Substituição da G3

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Luso

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« Responder #15 em: Dezembro 19, 2004, 12:51:30 pm »
Ou USD$950 (Elcan 3.5x)...
Ai de ti Lusitânia, que dominarás em todas as nações...
 

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typhonman

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« Responder #16 em: Dezembro 19, 2004, 12:55:09 pm »
Luso..  a qualidade paga-se!!

 8)
Artigo 308º

Traição à Pátria

Quem, por meio de violência, ameaça de violência, usurpação ou abuso de funções de soberania:

a) Tentar separar da Mãe-Pátria, ou entregar a país estrangeiro ou submeter à soberania estrangeira, todo o território português ou parte dele
 

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Luso

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« Responder #17 em: Dezembro 19, 2004, 12:58:09 pm »
Citar
Luso.. a qualidade paga-se!!


É verdade.
Então mais vale ir para o StGw90.
Ai de ti Lusitânia, que dominarás em todas as nações...
 

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Luso

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« Responder #18 em: Dezembro 19, 2004, 01:20:12 pm »
PT, tem que escrever um artigo sobre esta temática no seu site! :wink:
Ai de ti Lusitânia, que dominarás em todas as nações...
 

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fgomes

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« Responder #19 em: Dezembro 19, 2004, 03:36:53 pm »
Já ouvi chamar ao StGw90 a Rolls-Royce das espingardas de assalto. Concordo com Luso, já que se esperou tanto tempo, convinha adquirir um produto o mais moderno possível...
 

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Ricardo Nunes

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« Responder #20 em: Dezembro 19, 2004, 04:28:29 pm »
Já agora: tinha ideia que a Sig 550/551 também iria entrar no concurso de aquisição de armas ligeiras. Mas pelos vistos não.  :roll:

Ricardo Nunes
www.forum9gs.net
 

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Luso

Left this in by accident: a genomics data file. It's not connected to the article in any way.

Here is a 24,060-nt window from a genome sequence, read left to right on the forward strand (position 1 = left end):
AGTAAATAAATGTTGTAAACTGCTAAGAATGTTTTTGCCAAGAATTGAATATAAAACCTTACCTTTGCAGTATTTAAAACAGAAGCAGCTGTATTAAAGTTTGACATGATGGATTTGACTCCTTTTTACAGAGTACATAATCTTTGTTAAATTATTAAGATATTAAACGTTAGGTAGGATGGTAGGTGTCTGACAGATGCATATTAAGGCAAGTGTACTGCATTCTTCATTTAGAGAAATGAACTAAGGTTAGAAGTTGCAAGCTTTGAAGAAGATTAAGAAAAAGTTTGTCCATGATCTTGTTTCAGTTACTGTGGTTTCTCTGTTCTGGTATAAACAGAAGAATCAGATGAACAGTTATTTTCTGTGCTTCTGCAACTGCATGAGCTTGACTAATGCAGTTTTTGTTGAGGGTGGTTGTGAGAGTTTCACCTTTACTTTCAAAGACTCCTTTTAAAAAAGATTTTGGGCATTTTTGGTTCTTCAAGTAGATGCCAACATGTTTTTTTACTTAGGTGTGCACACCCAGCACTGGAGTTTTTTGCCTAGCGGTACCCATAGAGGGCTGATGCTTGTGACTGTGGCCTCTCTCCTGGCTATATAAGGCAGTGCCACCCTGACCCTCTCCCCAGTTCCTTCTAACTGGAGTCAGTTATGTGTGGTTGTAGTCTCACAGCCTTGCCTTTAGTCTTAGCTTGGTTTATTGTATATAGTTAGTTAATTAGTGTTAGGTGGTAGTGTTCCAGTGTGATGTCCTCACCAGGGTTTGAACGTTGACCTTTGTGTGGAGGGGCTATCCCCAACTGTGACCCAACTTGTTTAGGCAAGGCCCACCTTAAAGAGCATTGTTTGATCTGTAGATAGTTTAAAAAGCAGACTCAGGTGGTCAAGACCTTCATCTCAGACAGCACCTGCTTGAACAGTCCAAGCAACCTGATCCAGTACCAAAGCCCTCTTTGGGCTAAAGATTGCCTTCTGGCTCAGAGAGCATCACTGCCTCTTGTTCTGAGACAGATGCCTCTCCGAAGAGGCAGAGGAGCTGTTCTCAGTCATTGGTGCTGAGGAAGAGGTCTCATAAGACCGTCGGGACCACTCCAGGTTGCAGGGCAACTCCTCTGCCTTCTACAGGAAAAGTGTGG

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« Responder #21 em: Dezembro 19, 2004, 04:30:47 pm »
Seria certamente a mais cara...
Aos meus olhos a G36 é que apresenta a melhor relação qualidade-preço.
E uma das que permite montar mais tralhas...
Ai de ti Lusitânia, que dominarás em todas as nações...
 

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Miguel

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« Responder #22 em: Dezembro 19, 2004, 04:38:52 pm »
:lol:
 

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Luso

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« Responder #23 em: Dezembro 19, 2004, 05:07:28 pm »
O que é que o nosso Legionnaire utilizava?
O que nos diz do Famas?
Ai de ti Lusitânia, que dominarás em todas as nações...
 

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Miguel

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« Responder #24 em: Dezembro 19, 2004, 05:29:28 pm »
o FAMAS é a pior arma que deve de haver com a SA80,
por esse motivo existe em cada "groupe combat" secção 1 atirador com FRF1 em 7.62mm.
na legião quando o 2REP salto em paraquedas em Kolwezi(zaire) os para-legionarios servirem-se muito de AK47/G3 capturadas

Para mim o problema da 5.56 em que "não elimina um adversario com uma so munição" o que pode torna-se muito perigoso,outro aspecto é no combate urbano a 5.56 não "fura" um muro(exemplo).
 

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Miguel

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« Responder #25 em: Dezembro 19, 2004, 05:40:37 pm »
quero aqui lembrar o que levou a Nato a desenvolver o calibre 5.56,
nessa altura pensava-se que o mais eficaz em combate(durante guerra fria) era que se devia preferir os feridos em vez de matar, porquê?
-simples:
- 1 ferido é preciso evacua-lo,portanto é preciso ,enfermeiros, maqueiros etc...
-1 morto não necessita nada(infelizmente claro)
-leva-se mais munições, e a arma é mais leve(mais fragil tambem)

No entanto contra terroristas ou guerrilha, não acredito que eles se preoccupem com os feridos(allah é grande e dà 70 virgems!)
por esse motivo a 7.62 e a melhor!
 

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Yosy

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« Responder #26 em: Dezembro 19, 2004, 06:50:03 pm »